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Posts Tagged ‘Macrophage’


Transcript Dynamics of Proinflammatory Genes

Author: Larry H Bernstein, MD, FCAP

Transcript Dynamics of Proinflammatory Genes Revealed by Sequence Analysis of Subcellular RNA Fractions

DM Bhatt, A Pandya-Jones, Ann-Jay Tong, I Barozzi, MM Lissner, et al.
Cell 2012;150: 279–290

In addition to documenting the subcellular locations of coding and noncoding transcripts, the results provide a high-resolution view of the relationship between
  • defined promoter and chromatin properties and
    • the temporal regulation of diverse classes of coexpressed genes.
The data also reveal a striking accumulation of full-length yet incompletely spliced transcripts in the chromatin fraction, suggesting that
  • splicing often occurs after transcription has been completed,
  • with transcripts retained on the chromatin until fully spliced.
Summary
Macrophages respond to inflammatory stimuli by modulating the expression of hundreds of genes in
  • a defined temporal cascade,
  • with diverse transcriptional and posttranscriptional mechanisms contributing to the regulatory network.
We examined proinflammatory gene regulation in activated macrophages by
  • performing RNA-seq with fractionated chromatin-associated, nucleoplasmic, and cytoplasmic transcripts.
This methodological approach allowed us
  • to separate the synthesis of nascent transcripts from transcript processing and
  • the accumulation of mature mRNAs.
In addition to documenting the subcellular locations of coding and noncoding transcripts,
the results provide a high-resolution view of the relationship between
  • defined promoter and chromatin properties and
  • the temporal regulation of diverse classes of coexpressed genes.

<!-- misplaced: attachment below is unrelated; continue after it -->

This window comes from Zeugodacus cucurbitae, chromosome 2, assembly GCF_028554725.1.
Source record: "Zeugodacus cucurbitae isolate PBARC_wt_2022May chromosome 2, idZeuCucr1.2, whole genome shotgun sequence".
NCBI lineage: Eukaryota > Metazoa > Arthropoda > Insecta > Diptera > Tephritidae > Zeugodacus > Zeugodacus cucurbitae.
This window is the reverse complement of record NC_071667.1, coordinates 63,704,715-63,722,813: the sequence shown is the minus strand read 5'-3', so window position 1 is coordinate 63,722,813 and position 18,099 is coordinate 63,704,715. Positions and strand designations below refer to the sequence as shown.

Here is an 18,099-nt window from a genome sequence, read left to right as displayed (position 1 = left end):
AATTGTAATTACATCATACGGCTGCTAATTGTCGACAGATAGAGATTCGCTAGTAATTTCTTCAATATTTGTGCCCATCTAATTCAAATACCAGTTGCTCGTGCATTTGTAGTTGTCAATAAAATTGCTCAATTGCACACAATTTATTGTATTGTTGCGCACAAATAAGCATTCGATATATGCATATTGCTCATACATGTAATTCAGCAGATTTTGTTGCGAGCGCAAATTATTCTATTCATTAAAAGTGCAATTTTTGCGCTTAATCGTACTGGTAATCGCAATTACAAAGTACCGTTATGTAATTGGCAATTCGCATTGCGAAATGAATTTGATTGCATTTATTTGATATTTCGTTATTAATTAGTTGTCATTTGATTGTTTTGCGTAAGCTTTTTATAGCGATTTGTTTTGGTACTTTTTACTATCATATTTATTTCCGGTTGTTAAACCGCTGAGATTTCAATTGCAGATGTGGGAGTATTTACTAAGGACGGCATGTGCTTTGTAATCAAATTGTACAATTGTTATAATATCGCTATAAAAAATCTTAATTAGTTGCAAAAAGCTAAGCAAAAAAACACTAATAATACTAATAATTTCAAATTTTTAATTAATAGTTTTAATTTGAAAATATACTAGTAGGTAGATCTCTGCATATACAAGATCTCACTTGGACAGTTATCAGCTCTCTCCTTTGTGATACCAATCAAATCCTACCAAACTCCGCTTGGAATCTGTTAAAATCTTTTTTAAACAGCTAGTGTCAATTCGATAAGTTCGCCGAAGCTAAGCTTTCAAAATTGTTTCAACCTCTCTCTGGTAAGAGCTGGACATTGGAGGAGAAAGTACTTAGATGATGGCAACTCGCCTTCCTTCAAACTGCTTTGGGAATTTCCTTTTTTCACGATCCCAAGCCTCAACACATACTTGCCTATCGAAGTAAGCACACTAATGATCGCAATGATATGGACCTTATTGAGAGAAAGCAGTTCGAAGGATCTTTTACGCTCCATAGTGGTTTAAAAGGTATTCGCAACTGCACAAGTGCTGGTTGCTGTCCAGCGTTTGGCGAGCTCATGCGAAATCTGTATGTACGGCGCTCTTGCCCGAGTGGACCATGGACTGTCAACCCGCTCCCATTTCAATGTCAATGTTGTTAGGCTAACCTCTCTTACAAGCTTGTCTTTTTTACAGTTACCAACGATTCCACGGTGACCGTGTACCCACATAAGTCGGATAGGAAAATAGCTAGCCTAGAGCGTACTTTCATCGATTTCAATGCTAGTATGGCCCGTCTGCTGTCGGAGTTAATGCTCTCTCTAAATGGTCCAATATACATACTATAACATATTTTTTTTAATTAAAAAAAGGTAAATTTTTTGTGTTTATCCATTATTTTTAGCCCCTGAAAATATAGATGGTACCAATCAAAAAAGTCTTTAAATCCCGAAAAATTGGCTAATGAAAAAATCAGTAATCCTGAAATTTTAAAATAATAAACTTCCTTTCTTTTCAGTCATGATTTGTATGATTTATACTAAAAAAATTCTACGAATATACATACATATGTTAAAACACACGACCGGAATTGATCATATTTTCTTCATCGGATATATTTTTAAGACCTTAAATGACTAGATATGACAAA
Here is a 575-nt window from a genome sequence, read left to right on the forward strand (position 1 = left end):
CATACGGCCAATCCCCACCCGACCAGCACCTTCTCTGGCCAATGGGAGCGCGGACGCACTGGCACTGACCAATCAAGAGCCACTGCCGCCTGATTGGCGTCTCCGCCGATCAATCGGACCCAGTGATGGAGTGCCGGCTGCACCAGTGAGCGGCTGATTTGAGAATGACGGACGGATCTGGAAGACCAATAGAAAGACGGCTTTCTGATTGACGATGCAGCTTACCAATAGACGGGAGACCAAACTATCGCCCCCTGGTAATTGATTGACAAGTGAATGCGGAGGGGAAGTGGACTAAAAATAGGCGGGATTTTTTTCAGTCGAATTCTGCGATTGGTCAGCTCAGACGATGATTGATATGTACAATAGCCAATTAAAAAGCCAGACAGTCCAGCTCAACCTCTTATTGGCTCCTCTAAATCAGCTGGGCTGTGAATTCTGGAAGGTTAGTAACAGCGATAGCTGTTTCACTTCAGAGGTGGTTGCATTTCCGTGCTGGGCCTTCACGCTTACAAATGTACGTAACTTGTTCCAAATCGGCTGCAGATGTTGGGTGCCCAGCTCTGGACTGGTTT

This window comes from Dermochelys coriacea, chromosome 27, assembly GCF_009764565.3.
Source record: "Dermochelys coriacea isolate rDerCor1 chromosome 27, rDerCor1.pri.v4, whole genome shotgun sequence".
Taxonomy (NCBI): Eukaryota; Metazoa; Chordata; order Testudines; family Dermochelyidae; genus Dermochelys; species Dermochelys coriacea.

The data also reveal a striking accumulation of full-length yet incompletely spliced transcripts in the chromatin fraction, suggesting that
  • splicing often occurs after transcription has been completed, with transcripts retained on the chromatin until fully spliced.

Two independent experiments were performed with lipid A-stimulated bone marrow-derived macrophages. The two experiments made use of different macrophages prepared from different mice, several months apart.(A) Pearson pair-wise correlation values (R) derived from an analysis of greater than 500 lipid A-induced genes (>5-fold induced) are shown. Each time point from the first experiment, A, was compared to every other time point from the same experiment and from the second experiment, B.(B) Hierarchical clustering of the R-values from panel A was performed. This analysis reveals that, when only induced genes are considered, each time point from each experiment correlates more closely with the corresponding time point from the other experiment than with any of the other time points from either experiment.(C)

This analysis reveals that, when the transcript levels of expressed genes are compared,
  • each time point from a given experiment correlates with the same time point from the independent experiment.
The results reveal close correlations between all time-points from both experiments, presumably because genes that are consistently unexpressed (i.e., not counted in B) are contributing to the high degree of correlation. Nevertheless, the time points of each independent experiment still have the highest degree of correlation with each other.
Hierarchical clustering of the R values from panel D was performed. As with other clusterings, each sample clusters with its cognate time point in the independent experiment
Highlights
► Coding and noncoding transcripts exhibit characteristic subcellular distributions
► The most potently induced genes favor promoters with low CpG content
► Full-length, incompletely spliced transcripts accumulate on the chromatin
► Delayed transcript release may reflect a requirement for the completion of splicing
Eukaryotic transcription overview

Eukaryotic transcription overview (Photo credit: Allen Gathman)

English: Nucleosome structure.

English: Nucleosome structure. (Photo credit: Wikipedia)

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